Britain's best primed for battle
September 29, 2009
Thirteen of this season's 24 Heineken Cup teams pose at the UK launch of the competition at the Madejski Stadium in Reading, © Getty Images
Cardiff Blues Edinburgh England France Ireland London Irish Northampton Saints Ospreys Scotland Wales
The countdown is on to this season's Heineken Cup with the big kick-off now just 10 days away.
The build-up to the latest battle for European rugby's biggest prize intensified at the Madejski Stadium in Reading where Britain's best set out their stall at the latest launch of the tournament.
England lead the way with seven sides set to spearhead their country's assault on the title - Bath, Gloucester, Harlequins, Leicester, London Irish, Northampton and Sale. Wales' four regional sides - Cardiff Blues, Newport Gwent Dragons, Ospreys and Scarlets - and Scotland's two professional teams - Edinburgh and Glasgow Warriors - also return to the mix.
Today's gathering followed a similar event in Paris, where the tournament will reach a climax at the Stade de France on May 22, 2010, with the Irish provinces set to put their case in Dublin next week ahead of the opening round of matches on October 9-11.
London Irish coach Toby Booth welcomed the Heineken Cup to his side's home with open arms but admitted his players face a tough task to ensure it returns at the end of the season. "Unfortunately there are a few good teams between us and then," he said. "We love any opportunity to test ourselves against the best and that is what is great about this competition."
The Exiles kick off their campaign against defending champions Leinster on October 9 but Booth is full of confidence on the back of an impressive start to their Guinness Premiership campaign. "We are back in the Heineken Cup after a year away and we have learned a lot as a group of players and coaches in that time," added a bullish Booth. "We want to test ourselves against the best teams and we certainly have that opportunity in our pool with Leinster, Scarlets and Brive.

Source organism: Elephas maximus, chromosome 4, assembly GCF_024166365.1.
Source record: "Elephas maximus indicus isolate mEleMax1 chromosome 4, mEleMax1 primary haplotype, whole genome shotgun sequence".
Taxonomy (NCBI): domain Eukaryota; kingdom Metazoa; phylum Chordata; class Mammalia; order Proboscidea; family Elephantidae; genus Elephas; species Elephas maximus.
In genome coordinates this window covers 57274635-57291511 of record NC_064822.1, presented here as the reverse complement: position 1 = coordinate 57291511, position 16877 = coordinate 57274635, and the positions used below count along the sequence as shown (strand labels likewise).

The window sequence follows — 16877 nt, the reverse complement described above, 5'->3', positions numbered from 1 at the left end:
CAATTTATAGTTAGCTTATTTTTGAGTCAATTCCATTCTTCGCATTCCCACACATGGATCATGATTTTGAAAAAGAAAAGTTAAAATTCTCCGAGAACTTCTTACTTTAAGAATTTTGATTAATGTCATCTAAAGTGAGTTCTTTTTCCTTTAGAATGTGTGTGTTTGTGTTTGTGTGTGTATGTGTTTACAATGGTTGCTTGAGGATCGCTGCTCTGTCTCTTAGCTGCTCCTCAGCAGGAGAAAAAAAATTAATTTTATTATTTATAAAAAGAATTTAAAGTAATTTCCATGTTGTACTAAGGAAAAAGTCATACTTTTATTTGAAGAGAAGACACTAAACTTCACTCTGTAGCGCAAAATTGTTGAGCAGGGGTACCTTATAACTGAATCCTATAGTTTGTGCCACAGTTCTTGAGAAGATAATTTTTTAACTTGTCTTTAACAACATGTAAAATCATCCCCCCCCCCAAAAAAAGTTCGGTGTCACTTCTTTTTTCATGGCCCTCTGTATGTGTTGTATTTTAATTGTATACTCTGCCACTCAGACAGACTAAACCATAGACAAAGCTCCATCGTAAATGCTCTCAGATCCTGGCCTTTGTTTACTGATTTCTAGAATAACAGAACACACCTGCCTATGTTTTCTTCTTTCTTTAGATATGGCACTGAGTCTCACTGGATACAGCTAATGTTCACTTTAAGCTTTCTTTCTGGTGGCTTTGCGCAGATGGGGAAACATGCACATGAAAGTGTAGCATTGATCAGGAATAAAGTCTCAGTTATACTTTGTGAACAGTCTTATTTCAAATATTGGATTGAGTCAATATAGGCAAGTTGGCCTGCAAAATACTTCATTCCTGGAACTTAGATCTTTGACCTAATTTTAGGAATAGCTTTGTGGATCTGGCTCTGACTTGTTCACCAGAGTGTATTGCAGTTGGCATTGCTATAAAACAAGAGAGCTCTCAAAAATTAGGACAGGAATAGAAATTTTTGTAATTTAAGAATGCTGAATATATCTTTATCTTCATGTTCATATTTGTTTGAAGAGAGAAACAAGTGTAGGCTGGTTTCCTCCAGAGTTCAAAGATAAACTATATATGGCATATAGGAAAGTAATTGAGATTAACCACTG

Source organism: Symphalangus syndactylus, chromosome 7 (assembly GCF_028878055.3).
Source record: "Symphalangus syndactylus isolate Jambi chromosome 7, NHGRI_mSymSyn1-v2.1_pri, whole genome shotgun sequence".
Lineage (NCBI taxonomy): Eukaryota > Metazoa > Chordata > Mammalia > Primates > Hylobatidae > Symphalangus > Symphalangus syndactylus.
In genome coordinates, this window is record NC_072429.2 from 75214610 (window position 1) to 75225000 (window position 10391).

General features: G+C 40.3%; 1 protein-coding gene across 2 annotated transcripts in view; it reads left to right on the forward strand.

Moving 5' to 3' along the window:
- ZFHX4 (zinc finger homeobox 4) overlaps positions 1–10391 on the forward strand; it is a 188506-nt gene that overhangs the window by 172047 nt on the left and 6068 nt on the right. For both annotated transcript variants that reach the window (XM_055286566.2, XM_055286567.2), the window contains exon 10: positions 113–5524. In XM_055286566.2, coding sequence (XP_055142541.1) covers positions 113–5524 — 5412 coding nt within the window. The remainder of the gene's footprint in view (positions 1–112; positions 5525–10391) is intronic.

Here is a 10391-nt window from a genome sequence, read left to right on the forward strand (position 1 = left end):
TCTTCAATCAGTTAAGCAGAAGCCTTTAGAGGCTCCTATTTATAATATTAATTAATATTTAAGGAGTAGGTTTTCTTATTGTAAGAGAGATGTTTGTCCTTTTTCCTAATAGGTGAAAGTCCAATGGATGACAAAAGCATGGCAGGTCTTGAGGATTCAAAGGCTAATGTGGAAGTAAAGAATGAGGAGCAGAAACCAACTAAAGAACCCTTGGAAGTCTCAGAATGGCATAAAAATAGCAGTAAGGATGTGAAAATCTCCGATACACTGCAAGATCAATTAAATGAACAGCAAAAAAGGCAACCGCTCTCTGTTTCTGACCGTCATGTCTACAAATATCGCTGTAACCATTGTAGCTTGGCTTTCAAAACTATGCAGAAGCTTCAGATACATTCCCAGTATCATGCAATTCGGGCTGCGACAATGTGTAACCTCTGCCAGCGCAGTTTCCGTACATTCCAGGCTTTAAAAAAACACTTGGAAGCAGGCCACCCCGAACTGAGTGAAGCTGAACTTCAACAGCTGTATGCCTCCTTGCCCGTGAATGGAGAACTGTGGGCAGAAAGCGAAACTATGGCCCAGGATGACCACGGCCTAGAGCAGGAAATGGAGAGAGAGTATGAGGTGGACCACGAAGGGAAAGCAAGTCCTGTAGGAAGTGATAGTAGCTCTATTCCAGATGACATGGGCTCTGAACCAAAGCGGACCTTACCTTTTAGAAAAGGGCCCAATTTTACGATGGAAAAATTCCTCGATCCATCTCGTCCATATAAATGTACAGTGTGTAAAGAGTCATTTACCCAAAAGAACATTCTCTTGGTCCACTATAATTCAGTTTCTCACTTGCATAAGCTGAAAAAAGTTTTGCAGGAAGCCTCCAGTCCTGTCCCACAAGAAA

"I think it is easier to predict the end of the economic downfall than it is to say what is going to happen in this pool. It will be great to go to Dublin to face the reigning champions. We have a lot of fans looking for bragging rights over them. History tells that you need to get results at home in this tournament to do well - solid home form is the thing. We have three non-English teams in our pool and that presents different challenges."
Harlequins have claimed many Heineken Cup headlines in the last year spanning their epic back-to-back triumphs over Stade Francais and the fallout from the fake-blood scandal. But chief executive Mark Evans refused to apologise for the fact that his side survived with their tournament status intact. "We came second in the Premiership last season and we got to the quarter-final of the Heineken Cup. We've qualified, and we are playing in it," he declared defiantly.